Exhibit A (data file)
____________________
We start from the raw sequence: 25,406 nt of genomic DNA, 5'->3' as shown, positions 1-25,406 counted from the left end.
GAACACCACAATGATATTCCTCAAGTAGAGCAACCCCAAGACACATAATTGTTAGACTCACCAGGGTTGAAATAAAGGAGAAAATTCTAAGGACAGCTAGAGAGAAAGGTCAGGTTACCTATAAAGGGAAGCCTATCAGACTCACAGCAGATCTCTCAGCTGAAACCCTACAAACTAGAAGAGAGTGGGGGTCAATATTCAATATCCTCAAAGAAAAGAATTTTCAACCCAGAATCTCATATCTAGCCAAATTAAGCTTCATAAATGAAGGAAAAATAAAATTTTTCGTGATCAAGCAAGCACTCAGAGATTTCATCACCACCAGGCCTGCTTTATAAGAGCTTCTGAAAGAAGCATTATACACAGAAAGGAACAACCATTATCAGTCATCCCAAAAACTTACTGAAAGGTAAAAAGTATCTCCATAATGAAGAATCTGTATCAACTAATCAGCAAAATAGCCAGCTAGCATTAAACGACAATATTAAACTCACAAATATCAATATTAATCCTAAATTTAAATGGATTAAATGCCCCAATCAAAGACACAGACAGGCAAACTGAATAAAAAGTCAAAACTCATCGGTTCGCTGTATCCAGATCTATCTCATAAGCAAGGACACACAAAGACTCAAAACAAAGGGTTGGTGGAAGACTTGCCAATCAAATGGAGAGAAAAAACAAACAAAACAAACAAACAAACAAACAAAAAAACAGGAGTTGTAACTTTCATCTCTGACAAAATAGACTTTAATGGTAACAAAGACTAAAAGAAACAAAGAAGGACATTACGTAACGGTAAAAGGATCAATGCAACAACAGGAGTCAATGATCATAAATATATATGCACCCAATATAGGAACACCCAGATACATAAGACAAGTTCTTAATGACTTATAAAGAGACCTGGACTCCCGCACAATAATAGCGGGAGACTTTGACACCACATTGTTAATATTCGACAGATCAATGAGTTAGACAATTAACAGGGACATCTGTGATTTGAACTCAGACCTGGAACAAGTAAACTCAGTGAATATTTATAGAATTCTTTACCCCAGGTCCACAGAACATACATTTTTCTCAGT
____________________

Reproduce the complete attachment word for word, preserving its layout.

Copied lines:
We start from the raw sequence: 25,406 nt of genomic DNA, 5'->3' as shown, positions 1-25,406 counted from the left end.
GAACACCACAATGATATTCCTCAAGTAGAGCAACCCCAAGACACATAATTGTTAGACTCACCAGGGTTGAAATAAAGGAGAAAATTCTAAGGACAGCTAGAGAGAAAGGTCAGGTTACCTATAAAGGGAAGCCTATCAGACTCACAGCAGATCTCTCAGCTGAAACCCTACAAACTAGAAGAGAGTGGGGGTCAATATTCAATATCCTCAAAGAAAAGAATTTTCAACCCAGAATCTCATATCTAGCCAAATTAAGCTTCATAAATGAAGGAAAAATAAAATTTTTCGTGATCAAGCAAGCACTCAGAGATTTCATCACCACCAGGCCTGCTTTATAAGAGCTTCTGAAAGAAGCATTATACACAGAAAGGAACAACCATTATCAGTCATCCCAAAAACTTACTGAAAGGTAAAAAGTATCTCCATAATGAAGAATCTGTATCAACTAATCAGCAAAATAGCCAGCTAGCATTAAACGACAATATTAAACTCACAAATATCAATATTAATCCTAAATTTAAATGGATTAAATGCCCCAATCAAAGACACAGACAGGCAAACTGAATAAAAAGTCAAAACTCATCGGTTCGCTGTATCCAGATCTATCTCATAAGCAAGGACACACAAAGACTCAAAACAAAGGGTTGGTGGAAGACTTGCCAATCAAATGGAGAGAAAAAACAAACAAAACAAACAAACAAACAAACAAAAAAACAGGAGTTGTAACTTTCATCTCTGACAAAATAGACTTTAATGGTAACAAAGACTAAAAGAAACAAAGAAGGACATTACGTAACGGTAAAAGGATCAATGCAACAACAGGAGTCAATGATCATAAATATATATGCACCCAATATAGGAACACCCAGATACATAAGACAAGTTCTTAATGACTTATAAAGAGACCTGGACTCCCGCACAATAATAGCGGGAGACTTTGACACCACATTGTTAATATTCGACAGATCAATGAGTTAGACAATTAACAGGGACATCTGTGATTTGAACTCAGACCTGGAACAAGTAAACTCAGTGAATATTTATAGAATTCTTTACCCCAGGTCCACAGAACATACATTTTTCTCAGT